The Monster That Devoured Washington

The enumerated powers of the federal government include defense, minting money, regulating commerce between the states and with foreign countries, and enforcing the laws. Fifty years ago the largest single budget category was defense and most federal disbursements were for things within those enumerated powers. You will search in vain for “health care” among the enumerated powers except under the catch-all category of “general welfare”. Now health care is the federal government’s largest single budget item as this article at the American Spectator observes:

A half-century ago, defense accounted for 45 percent of federal outlays at $405 billion. Medicare and health, combining for $45 billion, constituted five percent of the budget. Granted, the budget disparity occurred at the peak of the Vietnam War. But a review of federal budgets during non-war postwar years generally shows defense dwarfing health-related expenses.

The entity eating up the largest portion of the federal budget remains the well-fed Department of Health and Human Services, which devours roughly $1.1 trillion. Social Security ($1 trillion), Defense and the Veterans Administration ($900 billion), and the catchall category “everything else” ($1 trillion) each account for a smaller piece of the federal pie.

I don’t think that “general welfare” means what you probably think it means. I think that general welfare is to be distinguished from particular welfare. If Americans were living longer and were becoming healthier it would be arguable that all of that health care spending was justified. But those are not the case and, consequently, I don’t believe it is, at least not by the federal government.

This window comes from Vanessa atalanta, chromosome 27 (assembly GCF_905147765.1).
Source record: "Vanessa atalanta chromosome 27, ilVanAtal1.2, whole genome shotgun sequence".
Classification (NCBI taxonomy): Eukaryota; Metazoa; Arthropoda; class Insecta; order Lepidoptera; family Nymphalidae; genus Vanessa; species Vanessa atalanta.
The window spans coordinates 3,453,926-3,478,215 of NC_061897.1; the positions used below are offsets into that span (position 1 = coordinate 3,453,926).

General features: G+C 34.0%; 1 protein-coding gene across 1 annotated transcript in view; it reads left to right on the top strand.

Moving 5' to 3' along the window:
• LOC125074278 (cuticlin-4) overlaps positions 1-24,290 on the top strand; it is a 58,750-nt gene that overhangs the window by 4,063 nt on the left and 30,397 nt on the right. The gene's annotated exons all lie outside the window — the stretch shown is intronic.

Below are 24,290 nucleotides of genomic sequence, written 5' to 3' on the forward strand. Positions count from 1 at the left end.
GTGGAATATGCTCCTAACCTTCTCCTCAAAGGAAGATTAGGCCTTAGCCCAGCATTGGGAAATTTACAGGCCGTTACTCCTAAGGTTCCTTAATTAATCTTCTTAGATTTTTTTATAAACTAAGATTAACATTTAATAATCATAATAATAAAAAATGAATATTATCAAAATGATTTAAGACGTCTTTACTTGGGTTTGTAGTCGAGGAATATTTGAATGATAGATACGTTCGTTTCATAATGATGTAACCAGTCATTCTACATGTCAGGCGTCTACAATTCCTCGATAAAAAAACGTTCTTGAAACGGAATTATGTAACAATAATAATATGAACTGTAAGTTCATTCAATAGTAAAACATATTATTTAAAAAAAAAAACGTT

Politicians are absolutely uninterested in controlling health care spending. There’s nothing in it for them. Too many people get angry when the treatment they want isn’t being paid for by someone else and that “someone else” is most commonly the federal government.

If you could put an absolute lid on how much the federal government could borrow, it would force politicians to become interested but you can’t. That would require a constitutional amendment, something else which politicians are absolutely uninterested in.

I don’t know how to solve this problem but I do know that it is a problem. I don’t think there’s any way to resolve it as long as the same companies, organizations, and individuals decide what care should be provided, decide when and how it should be provided, and decide how much it’s worth and the people receiving the care aren’t interested in how much it costs.

I also know that borrowing to pay operating expenses is a very bad idea but that’s what we’re doing. Most of the borrowing in the years ahead will be to pay for health care. Even if we cut our military spending to zero it still wouldn’t cover the difference.

4 comments… add one
  • steve Link

    Life expectancy female 1966- 73.9 years. Currently, 81.1 years.

    If and when we develop the political will to address this, it will still be hard, but I think it is doable.


  • Are you sure you really want to hitch your argument on the value of the next incremental dollar of health care spending on life expectancy?

    I think it will take a catastrophe to make change possible because the incentives all point in the wrong direction.

  • steve Link

    Life expectancy is a pretty crude measure, but it is fun to play around with. Link to discussion at Cowen’s site (Tabarrok). If you assume (the fun part) that half of that increase is due to improvements in health care, what many people believe, then we have added 3.5 QALY since 1966. If a Qaly is worth $100k, probably on the low side, you just added a lot of value. Tabarrok has already done the math, so it looks like it might be worth it. All just for fun of course.


  • That’s very weak analysis and, since Tabarrok is an economist, he knows better. Look at the name of his blog: Marginal Revolution. And yet he touts a static analysis. Those are incredibly poor assumptions.

    In real terms an appendectomy or getting vaccinated costs many multiples what they cost 50 years ago. Are we to believe that the QALY due to an appendectomy or getting vaccinated has increased by that multiple over the period? That’s absurd on its face.

    A better although still inadequate analysis would look at year over year changes and what we’re paying for them. I’m working on that just to show directionality. I’m confident that it will demonstrate compellingly that we should have stopped increasing our health care spending a couple of decades ago.

Leave a Comment